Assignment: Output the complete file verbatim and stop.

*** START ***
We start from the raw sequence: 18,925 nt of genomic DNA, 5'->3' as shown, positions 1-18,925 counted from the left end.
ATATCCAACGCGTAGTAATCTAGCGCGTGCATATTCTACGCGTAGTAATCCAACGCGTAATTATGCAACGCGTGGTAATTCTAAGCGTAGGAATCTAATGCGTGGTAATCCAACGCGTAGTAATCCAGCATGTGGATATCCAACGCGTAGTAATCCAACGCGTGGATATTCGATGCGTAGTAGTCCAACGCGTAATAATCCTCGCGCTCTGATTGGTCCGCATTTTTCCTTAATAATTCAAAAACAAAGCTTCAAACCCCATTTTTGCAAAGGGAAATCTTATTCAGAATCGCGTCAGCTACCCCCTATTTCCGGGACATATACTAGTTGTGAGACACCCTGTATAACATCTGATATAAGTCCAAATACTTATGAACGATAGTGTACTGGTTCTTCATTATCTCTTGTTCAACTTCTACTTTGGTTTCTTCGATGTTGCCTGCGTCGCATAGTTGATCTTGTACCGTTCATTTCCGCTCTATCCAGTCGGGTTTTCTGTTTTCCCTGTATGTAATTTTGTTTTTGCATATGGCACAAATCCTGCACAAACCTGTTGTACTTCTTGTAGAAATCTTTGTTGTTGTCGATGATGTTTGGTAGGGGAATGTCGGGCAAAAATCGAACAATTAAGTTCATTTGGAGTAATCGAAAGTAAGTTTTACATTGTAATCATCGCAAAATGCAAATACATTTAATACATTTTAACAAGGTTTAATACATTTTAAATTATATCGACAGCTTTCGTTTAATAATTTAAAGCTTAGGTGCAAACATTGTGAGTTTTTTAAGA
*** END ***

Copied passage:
We start from the raw sequence: 18,925 nt of genomic DNA, 5'->3' as shown, positions 1-18,925 counted from the left end.
ATATCCAACGCGTAGTAATCTAGCGCGTGCATATTCTACGCGTAGTAATCCAACGCGTAATTATGCAACGCGTGGTAATTCTAAGCGTAGGAATCTAATGCGTGGTAATCCAACGCGTAGTAATCCAGCATGTGGATATCCAACGCGTAGTAATCCAACGCGTGGATATTCGATGCGTAGTAGTCCAACGCGTAATAATCCTCGCGCTCTGATTGGTCCGCATTTTTCCTTAATAATTCAAAAACAAAGCTTCAAACCCCATTTTTGCAAAGGGAAATCTTATTCAGAATCGCGTCAGCTACCCCCTATTTCCGGGACATATACTAGTTGTGAGACACCCTGTATAACATCTGATATAAGTCCAAATACTTATGAACGATAGTGTACTGGTTCTTCATTATCTCTTGTTCAACTTCTACTTTGGTTTCTTCGATGTTGCCTGCGTCGCATAGTTGATCTTGTACCGTTCATTTCCGCTCTATCCAGTCGGGTTTTCTGTTTTCCCTGTATGTAATTTTGTTTTTGCATATGGCACAAATCCTGCACAAACCTGTTGTACTTCTTGTAGAAATCTTTGTTGTTGTCGATGATGTTTGGTAGGGGAATGTCGGGCAAAAATCGAACAATTAAGTTCATTTGGAGTAATCGAAAGTAAGTTTTACATTGTAATCATCGCAAAATGCAAATACATTTAATACATTTTAACAAGGTTTAATACATTTTAAATTATATCGACAGCTTTCGTTTAATAATTTAAAGCTTAGGTGCAAACATTGTGAGTTTTTTAAGA